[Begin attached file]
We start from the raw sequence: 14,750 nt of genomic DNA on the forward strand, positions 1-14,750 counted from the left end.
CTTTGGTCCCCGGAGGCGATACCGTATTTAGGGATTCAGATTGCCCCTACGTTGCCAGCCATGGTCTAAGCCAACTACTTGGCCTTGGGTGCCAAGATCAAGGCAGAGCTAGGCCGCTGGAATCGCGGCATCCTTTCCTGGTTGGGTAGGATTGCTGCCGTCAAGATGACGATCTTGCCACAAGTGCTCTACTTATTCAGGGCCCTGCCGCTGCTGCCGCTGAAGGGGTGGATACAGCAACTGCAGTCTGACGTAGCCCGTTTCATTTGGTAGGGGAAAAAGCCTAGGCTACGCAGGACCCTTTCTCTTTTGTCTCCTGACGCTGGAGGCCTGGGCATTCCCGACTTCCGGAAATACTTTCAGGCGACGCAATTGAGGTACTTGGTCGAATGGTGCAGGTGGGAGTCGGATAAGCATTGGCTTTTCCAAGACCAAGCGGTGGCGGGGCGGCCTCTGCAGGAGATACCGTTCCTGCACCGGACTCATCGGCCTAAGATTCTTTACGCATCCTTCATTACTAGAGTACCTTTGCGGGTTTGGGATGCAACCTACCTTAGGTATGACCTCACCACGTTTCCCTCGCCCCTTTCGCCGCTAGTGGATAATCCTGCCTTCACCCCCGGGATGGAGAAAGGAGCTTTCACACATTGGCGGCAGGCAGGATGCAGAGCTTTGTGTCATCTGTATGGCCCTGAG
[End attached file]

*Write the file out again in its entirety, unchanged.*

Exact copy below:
We start from the raw sequence: 14,750 nt of genomic DNA on the forward strand, positions 1-14,750 counted from the left end.
CTTTGGTCCCCGGAGGCGATACCGTATTTAGGGATTCAGATTGCCCCTACGTTGCCAGCCATGGTCTAAGCCAACTACTTGGCCTTGGGTGCCAAGATCAAGGCAGAGCTAGGCCGCTGGAATCGCGGCATCCTTTCCTGGTTGGGTAGGATTGCTGCCGTCAAGATGACGATCTTGCCACAAGTGCTCTACTTATTCAGGGCCCTGCCGCTGCTGCCGCTGAAGGGGTGGATACAGCAACTGCAGTCTGACGTAGCCCGTTTCATTTGGTAGGGGAAAAAGCCTAGGCTACGCAGGACCCTTTCTCTTTTGTCTCCTGACGCTGGAGGCCTGGGCATTCCCGACTTCCGGAAATACTTTCAGGCGACGCAATTGAGGTACTTGGTCGAATGGTGCAGGTGGGAGTCGGATAAGCATTGGCTTTTCCAAGACCAAGCGGTGGCGGGGCGGCCTCTGCAGGAGATACCGTTCCTGCACCGGACTCATCGGCCTAAGATTCTTTACGCATCCTTCATTACTAGAGTACCTTTGCGGGTTTGGGATGCAACCTACCTTAGGTATGACCTCACCACGTTTCCCTCGCCCCTTTCGCCGCTAGTGGATAATCCTGCCTTCACCCCCGGGATGGAGAAAGGAGCTTTCACACATTGGCGGCAGGCAGGATGCAGAGCTTTGTGTCATCTGTATGGCCCTGAG